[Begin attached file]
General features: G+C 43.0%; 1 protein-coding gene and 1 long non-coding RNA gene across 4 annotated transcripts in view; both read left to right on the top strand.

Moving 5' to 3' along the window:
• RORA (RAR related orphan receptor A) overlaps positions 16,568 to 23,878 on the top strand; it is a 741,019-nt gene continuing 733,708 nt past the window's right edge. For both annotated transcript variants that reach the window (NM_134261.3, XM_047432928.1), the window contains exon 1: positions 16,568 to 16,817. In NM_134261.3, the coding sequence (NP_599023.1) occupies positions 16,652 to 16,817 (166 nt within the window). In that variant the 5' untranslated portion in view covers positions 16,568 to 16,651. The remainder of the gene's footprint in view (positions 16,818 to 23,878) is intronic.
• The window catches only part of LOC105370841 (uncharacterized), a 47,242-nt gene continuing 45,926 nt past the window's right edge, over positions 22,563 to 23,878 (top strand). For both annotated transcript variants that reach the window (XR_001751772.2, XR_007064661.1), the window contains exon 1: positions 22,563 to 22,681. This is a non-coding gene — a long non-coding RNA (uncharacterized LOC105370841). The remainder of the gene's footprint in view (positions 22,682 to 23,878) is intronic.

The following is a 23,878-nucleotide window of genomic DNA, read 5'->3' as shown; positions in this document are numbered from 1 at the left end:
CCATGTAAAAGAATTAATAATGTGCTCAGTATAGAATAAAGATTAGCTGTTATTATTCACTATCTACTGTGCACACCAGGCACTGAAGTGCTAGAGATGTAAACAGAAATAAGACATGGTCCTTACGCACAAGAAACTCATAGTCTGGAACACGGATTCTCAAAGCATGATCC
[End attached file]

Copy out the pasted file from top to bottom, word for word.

General features: G+C 43.0%; 1 protein-coding gene and 1 long non-coding RNA gene across 4 annotated transcripts in view; both read left to right on the top strand.

Moving 5' to 3' along the window:
• RORA (RAR related orphan receptor A) overlaps positions 16,568 to 23,878 on the top strand; it is a 741,019-nt gene continuing 733,708 nt past the window's right edge. For both annotated transcript variants that reach the window (NM_134261.3, XM_047432928.1), the window contains exon 1: positions 16,568 to 16,817. In NM_134261.3, the coding sequence (NP_599023.1) occupies positions 16,652 to 16,817 (166 nt within the window). In that variant the 5' untranslated portion in view covers positions 16,568 to 16,651. The remainder of the gene's footprint in view (positions 16,818 to 23,878) is intronic.
• The window catches only part of LOC105370841 (uncharacterized), a 47,242-nt gene continuing 45,926 nt past the window's right edge, over positions 22,563 to 23,878 (top strand). For both annotated transcript variants that reach the window (XR_001751772.2, XR_007064661.1), the window contains exon 1: positions 22,563 to 22,681. This is a non-coding gene — a long non-coding RNA (uncharacterized LOC105370841). The remainder of the gene's footprint in view (positions 22,682 to 23,878) is intronic.

The following is a 23,878-nucleotide window of genomic DNA, read 5'->3' as shown; positions in this document are numbered from 1 at the left end:
CCATGTAAAAGAATTAATAATGTGCTCAGTATAGAATAAAGATTAGCTGTTATTATTCACTATCTACTGTGCACACCAGGCACTGAAGTGCTAGAGATGTAAACAGAAATAAGACATGGTCCTTACGCACAAGAAACTCATAGTCTGGAACACGGATTCTCAAAGCATGATCC